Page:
Trace element status in critical illness polyneuropathy

Hdl Handle:
http://hdl.handle.net/10034/94646
Title:
Trace element status in critical illness polyneuropathy
Authors:
Strang, Rachael
Abstract:
Critical illness polyneuropathy (CIP) is a term for neuromuscular weakness acquired by patients treated in a hospital intensive care unit (ICU). It is thought to affect almost half of all patients admitted and causes delayed weaning from mechanical ventilation, increased requirement for renal replacement therapy and increased length of stay in ICU. Although evidence is inconsistent, increased mortality has been shown in patients who experience CIP. The pathophysiology of CIP remains largely unexplained but it is known to be associated with sepsis and systemic inflammatory response syndrome (SIRS), which can lead to multi-organ failure. Recently the potential of antioxidants and minerals to modulate the immunological processes contributing to SIRS has been an area of increasing interest. Large scale trials are currently underway to establish if intravenous supplementation of selenium is of benefit in the ICU population. In certain clinical conditions it has been shown that enteral feeds enriched with specific trace elements, vitamins and lipids can improve outcomes for ICU patients. However, very little work has been done to specifically investigate any potential contribution of nutritional status to the development of CIP. The present study investigated if plasma levels of trace elements are different in CIP patients compared to matched controls. This retrospective case-control study investigated eighteen patients diagnosed with CIP at the Royal Liverpool University Hospital ICU over a thirteen-month period. Information collected included length of stay, mortality data, use of inotropic drugs and steroids, nutritional intake and biochemical markers including plasma levels of zinc, selenium and copper. Mean length of stay in ICU was more than doubled in CIP patients compared to controls (p=0.002). Patients with CIP were also less likely to survive their ICU admission compared with controls (p=0.034). No significant differences were found between any of the plasma trace element levels or biochemical markers apart from alkaline phosphatase levels, a marker of liver function. The retrospective nature of this study caused several limitations with the methodology, which made it difficult to draw firm conclusions from the results. Further research is required to investigate the role of trace elements and antioxidants in the pathophysiology and treatment of CIP.
Advisors:
O'Reilly, James
Publisher:
University of Chester
Publication Date:
Oct-2009
URI:
http://hdl.handle.net/10034/94646
Type:
Thesis or dissertation
Language:
English
Appears in Collections:
Masters Dissertations

Full metadata record

DC FieldValue Language
dc.contributor.advisorO'Reilly, Jamesen
dc.contributor.authorStrang, Rachaelen
dc.date.accessioned2010-03-22T11:20:54Z-
dc.date.available2010-03-22T11:20:54Z-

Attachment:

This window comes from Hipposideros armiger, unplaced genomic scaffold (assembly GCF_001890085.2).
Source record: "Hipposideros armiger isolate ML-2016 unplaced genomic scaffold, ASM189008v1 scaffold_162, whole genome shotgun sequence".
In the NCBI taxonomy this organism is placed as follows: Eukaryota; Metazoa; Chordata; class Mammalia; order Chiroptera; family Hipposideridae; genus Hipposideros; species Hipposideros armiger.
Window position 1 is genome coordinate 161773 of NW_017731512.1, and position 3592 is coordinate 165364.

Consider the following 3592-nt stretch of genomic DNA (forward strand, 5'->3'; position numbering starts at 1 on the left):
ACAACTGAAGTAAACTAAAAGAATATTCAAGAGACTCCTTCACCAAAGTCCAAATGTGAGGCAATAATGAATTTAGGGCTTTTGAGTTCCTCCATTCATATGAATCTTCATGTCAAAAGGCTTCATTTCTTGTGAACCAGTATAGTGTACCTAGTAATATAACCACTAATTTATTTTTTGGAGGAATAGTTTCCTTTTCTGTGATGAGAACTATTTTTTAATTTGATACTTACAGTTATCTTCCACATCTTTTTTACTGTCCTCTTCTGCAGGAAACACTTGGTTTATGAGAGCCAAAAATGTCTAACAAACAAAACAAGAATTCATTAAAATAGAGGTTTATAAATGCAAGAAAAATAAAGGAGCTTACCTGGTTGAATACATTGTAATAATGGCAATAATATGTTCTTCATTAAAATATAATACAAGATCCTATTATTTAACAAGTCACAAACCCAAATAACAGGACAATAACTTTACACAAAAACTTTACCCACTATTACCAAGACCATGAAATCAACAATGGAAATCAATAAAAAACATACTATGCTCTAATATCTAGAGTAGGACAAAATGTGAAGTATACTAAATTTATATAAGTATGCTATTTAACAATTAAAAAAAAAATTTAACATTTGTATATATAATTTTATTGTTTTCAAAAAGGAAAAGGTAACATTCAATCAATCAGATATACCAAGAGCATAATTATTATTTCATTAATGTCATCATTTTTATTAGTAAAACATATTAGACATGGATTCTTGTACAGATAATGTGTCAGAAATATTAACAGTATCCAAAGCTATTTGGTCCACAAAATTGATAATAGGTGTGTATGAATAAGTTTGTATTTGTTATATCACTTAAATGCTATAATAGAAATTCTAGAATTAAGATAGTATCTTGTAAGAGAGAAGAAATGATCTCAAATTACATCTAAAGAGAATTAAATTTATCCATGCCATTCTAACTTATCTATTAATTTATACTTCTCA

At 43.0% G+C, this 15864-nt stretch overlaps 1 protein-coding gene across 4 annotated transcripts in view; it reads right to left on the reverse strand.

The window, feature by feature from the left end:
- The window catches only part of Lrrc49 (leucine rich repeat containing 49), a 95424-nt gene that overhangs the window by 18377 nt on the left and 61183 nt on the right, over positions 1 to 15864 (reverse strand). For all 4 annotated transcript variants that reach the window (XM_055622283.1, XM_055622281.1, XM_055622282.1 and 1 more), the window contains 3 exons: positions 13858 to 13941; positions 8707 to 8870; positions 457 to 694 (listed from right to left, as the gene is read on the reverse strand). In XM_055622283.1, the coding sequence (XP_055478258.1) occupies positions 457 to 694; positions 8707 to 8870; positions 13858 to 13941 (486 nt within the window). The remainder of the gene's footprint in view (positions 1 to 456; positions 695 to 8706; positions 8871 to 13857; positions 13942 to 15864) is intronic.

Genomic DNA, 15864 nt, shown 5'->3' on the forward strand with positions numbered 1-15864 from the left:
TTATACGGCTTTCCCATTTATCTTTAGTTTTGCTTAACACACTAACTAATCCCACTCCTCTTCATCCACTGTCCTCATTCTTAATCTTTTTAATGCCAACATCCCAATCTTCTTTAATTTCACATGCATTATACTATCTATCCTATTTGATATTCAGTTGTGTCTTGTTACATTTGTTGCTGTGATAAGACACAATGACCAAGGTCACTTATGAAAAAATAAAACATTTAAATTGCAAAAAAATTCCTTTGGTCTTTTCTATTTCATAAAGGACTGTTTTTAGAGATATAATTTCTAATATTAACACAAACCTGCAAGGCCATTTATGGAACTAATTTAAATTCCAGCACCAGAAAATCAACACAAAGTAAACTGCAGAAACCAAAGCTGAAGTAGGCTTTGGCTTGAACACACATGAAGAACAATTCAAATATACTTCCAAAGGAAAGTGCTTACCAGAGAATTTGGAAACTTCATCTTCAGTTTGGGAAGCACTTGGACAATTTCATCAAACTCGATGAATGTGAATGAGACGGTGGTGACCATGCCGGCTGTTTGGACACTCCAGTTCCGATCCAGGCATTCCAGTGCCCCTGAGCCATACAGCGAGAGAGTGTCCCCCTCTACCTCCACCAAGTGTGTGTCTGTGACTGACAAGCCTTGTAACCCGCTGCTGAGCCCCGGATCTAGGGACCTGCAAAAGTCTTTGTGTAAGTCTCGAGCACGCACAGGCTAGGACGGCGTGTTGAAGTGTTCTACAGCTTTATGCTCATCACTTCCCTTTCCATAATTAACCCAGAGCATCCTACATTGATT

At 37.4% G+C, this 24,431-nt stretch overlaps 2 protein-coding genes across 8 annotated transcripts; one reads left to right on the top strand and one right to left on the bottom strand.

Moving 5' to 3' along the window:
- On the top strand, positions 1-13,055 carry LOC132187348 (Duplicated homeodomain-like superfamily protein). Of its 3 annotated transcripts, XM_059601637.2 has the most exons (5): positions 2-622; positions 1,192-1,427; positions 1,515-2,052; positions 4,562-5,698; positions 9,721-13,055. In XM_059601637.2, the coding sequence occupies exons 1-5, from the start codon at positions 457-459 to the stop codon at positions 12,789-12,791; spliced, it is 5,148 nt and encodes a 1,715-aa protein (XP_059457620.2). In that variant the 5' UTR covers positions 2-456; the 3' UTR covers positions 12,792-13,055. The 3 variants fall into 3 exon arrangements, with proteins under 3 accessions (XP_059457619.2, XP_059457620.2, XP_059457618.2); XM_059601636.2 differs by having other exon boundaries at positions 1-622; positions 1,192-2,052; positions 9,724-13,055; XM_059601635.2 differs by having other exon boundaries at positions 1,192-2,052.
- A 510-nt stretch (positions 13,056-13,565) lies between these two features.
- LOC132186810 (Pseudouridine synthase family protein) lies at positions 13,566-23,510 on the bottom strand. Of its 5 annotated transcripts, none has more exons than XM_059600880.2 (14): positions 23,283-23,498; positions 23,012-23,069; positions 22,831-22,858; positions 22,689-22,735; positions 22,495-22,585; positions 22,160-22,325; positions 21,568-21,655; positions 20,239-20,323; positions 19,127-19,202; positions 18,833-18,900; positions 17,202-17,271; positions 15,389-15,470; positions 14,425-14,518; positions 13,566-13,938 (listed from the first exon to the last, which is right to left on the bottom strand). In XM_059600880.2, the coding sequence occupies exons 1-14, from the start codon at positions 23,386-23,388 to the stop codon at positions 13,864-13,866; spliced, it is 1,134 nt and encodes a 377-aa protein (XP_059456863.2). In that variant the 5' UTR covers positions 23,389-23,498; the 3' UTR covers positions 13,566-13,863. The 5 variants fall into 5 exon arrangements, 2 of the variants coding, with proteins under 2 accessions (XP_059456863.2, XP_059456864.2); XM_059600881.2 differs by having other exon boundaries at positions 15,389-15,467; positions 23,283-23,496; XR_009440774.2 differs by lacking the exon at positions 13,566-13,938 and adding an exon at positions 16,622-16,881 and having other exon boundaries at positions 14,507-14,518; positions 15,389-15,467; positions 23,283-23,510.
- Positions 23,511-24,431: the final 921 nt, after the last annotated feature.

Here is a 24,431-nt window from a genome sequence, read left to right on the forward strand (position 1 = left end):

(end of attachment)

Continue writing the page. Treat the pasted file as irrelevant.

dc.date.issued2009-10-
dc.identifier.urihttp://hdl.handle.net/10034/94646-
dc.description.abstractCritical illness polyneuropathy (CIP) is a term for neuromuscular weakness acquired by patients treated in a hospital intensive care unit (ICU). It is thought to affect almost half of all patients admitted and causes delayed weaning from mechanical ventilation, increased requirement for renal replacement therapy and increased length of stay in ICU. Although evidence is inconsistent, increased mortality has been shown in patients who experience CIP. The pathophysiology of CIP remains largely unexplained but it is known to be associated with sepsis and systemic inflammatory response syndrome (SIRS), which can lead to multi-organ failure. Recently the potential of antioxidants and minerals to modulate the immunological processes contributing to SIRS has been an area of increasing interest. Large scale trials are currently underway to establish if intravenous supplementation of selenium is of benefit in the ICU population. In certain clinical conditions it has been shown that enteral feeds enriched with specific trace elements, vitamins and lipids can improve outcomes for ICU patients. However, very little work has been done to specifically investigate any potential contribution of nutritional status to the development of CIP. The present study investigated if plasma levels of trace elements are different in CIP patients compared to matched controls. This retrospective case-control study investigated eighteen patients diagnosed with CIP at the Royal Liverpool University Hospital ICU over a thirteen-month period. Information collected included length of stay, mortality data, use of inotropic drugs and steroids, nutritional intake and biochemical markers including plasma levels of zinc, selenium and copper. Mean length of stay in ICU was more than doubled in CIP patients compared to controls (p=0.002). Patients with CIP were also less likely to survive their ICU admission compared with controls (p=0.034). No significant differences were found between any of the plasma trace element levels or biochemical markers apart from alkaline phosphatase levels, a marker of liver function. The retrospective nature of this study caused several limitations with the methodology, which made it difficult to draw firm conclusions from the results. Further research is required to investigate the role of trace elements and antioxidants in the pathophysiology and treatment of CIP.en
dc.language.isoEnglishen
dc.publisherUniversity of Chesteren
dc.subjectcritical illness polyneuropathyen
dc.subjectnutritionen
dc.subjecthospital patientsen
dc.titleTrace element status in critical illness polyneuropathyen
dc.typeThesis or dissertationen
dc.type.qualificationnameMScen
dc.type.qualificationlevelMasters Degreeen
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